The Nativity of the Lord | Christmas
And the Word became flesh, and made his dwelling among us. ~Jn 1:14
If the mystery of Christmas were to be summoned up in one word from scripture, perhaps one of the best contenders for that word would be Emmanuel, Hebrew for “God with us.” The verse from the Prologue of the Gospel of John, which is read at the Mass during the Day on Christmas, communicates essentially the same truth. God has made his dwelling (literally the Greek means “he has pitched his tent”) with us. However, the Gospel of John reveals to us the shocking content of Isaiah’s prophetic Emmanuel. Not only is God Trinity: Father, Son (the Word), and Holy Spirit, but that the Word of God became flesh. Though written in Greek, the use of the word flesh here should not be understood as excluding a human soul, the spiritual aspect of man, but rather in the Hebrew use of the term flesh, which expresses the totality of the reality of the human person (recall from Mark 10:8, husband and wife are no longer “two” but “one” flesh). God takes to himself all that we are: liberty, memory, understanding, will, and body. He “abbreviates” himself to make himself accessible to us. God now has a face, has hands, has a heart. God knows our joy, our grief, our hunger. And because of his in-fleshness, his in-carnation, the universe has the potential of being an instrument by which his presence with us might be manifested and celebrated. God is with us forever. Let no one be sad this day. Merry Christmas!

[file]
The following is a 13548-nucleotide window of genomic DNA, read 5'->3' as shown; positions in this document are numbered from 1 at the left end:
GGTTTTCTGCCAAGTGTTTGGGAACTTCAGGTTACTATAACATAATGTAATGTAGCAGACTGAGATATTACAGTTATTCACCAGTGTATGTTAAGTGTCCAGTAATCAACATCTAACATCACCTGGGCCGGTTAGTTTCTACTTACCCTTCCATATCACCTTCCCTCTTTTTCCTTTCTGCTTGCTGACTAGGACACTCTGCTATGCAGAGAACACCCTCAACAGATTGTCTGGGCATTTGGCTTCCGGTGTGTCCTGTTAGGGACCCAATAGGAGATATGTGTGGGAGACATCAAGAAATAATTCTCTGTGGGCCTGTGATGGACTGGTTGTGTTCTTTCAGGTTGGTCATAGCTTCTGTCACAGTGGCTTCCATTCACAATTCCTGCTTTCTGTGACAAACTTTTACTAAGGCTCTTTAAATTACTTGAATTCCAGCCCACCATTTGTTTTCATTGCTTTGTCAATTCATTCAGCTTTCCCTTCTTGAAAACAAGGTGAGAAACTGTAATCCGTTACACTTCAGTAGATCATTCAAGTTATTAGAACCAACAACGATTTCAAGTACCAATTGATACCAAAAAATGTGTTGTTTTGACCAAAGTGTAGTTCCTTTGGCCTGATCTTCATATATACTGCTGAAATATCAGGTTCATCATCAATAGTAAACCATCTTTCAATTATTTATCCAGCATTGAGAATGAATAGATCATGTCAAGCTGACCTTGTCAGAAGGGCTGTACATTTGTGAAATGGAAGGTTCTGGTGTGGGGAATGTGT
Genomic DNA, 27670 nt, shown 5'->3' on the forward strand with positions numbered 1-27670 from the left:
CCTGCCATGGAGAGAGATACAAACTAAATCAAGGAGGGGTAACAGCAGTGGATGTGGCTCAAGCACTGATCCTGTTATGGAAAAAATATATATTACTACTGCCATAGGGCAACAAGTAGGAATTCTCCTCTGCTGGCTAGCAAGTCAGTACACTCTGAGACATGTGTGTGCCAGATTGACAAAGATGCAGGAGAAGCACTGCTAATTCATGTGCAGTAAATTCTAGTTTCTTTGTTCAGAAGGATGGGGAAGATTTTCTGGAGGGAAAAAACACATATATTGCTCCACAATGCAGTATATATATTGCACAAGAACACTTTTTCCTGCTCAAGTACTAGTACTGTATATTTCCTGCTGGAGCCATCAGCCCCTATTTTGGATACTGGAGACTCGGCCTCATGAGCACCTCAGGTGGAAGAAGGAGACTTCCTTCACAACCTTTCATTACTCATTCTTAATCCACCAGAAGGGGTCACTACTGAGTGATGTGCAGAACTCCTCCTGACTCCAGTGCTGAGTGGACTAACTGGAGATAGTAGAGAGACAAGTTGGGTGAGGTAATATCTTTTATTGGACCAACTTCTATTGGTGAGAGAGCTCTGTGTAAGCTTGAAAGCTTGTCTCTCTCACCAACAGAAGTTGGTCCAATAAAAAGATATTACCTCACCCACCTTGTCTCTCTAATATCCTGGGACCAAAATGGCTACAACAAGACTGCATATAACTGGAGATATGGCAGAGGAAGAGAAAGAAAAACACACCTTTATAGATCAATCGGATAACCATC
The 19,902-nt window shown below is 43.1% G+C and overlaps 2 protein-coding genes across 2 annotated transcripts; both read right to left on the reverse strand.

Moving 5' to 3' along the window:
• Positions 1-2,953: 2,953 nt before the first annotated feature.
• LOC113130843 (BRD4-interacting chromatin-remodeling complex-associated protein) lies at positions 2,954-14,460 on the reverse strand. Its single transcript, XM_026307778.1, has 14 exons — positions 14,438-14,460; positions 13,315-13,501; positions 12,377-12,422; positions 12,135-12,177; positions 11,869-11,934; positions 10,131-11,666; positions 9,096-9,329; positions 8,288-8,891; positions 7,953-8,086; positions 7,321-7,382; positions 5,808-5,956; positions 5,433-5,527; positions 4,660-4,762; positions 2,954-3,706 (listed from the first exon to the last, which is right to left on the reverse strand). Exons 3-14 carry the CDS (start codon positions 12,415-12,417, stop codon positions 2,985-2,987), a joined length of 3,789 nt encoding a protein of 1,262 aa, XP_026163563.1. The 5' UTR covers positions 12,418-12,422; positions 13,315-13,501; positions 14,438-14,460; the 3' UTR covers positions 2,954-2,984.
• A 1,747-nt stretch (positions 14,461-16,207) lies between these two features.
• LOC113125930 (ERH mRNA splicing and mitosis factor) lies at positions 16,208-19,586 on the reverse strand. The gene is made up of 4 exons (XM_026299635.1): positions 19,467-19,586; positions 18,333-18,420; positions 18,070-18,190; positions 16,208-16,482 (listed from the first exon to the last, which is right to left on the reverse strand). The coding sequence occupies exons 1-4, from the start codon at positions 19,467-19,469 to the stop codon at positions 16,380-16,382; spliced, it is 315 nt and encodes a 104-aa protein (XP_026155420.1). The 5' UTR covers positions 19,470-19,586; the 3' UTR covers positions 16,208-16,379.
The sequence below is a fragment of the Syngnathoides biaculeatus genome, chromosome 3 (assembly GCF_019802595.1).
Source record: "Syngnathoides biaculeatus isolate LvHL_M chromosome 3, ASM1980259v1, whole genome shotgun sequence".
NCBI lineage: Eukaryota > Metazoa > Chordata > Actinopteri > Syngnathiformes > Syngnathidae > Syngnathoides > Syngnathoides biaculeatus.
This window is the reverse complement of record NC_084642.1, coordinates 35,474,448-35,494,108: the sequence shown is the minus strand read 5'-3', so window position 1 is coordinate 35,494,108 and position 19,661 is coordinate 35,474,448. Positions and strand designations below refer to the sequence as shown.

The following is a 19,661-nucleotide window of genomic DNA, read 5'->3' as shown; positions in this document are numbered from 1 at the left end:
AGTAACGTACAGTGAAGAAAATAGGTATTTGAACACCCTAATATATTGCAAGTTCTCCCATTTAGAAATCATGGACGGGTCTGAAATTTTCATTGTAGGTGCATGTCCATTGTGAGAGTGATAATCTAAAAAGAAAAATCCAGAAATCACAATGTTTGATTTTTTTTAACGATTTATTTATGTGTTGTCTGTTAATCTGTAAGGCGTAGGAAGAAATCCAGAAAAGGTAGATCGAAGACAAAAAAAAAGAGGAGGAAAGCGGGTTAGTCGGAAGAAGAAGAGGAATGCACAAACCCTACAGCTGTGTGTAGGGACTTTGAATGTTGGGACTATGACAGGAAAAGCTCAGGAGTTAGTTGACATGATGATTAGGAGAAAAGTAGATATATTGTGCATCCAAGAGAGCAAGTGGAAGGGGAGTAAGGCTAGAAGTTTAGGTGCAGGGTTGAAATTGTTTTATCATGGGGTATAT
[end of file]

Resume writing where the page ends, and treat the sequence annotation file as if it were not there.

Fr. Richard Hinkley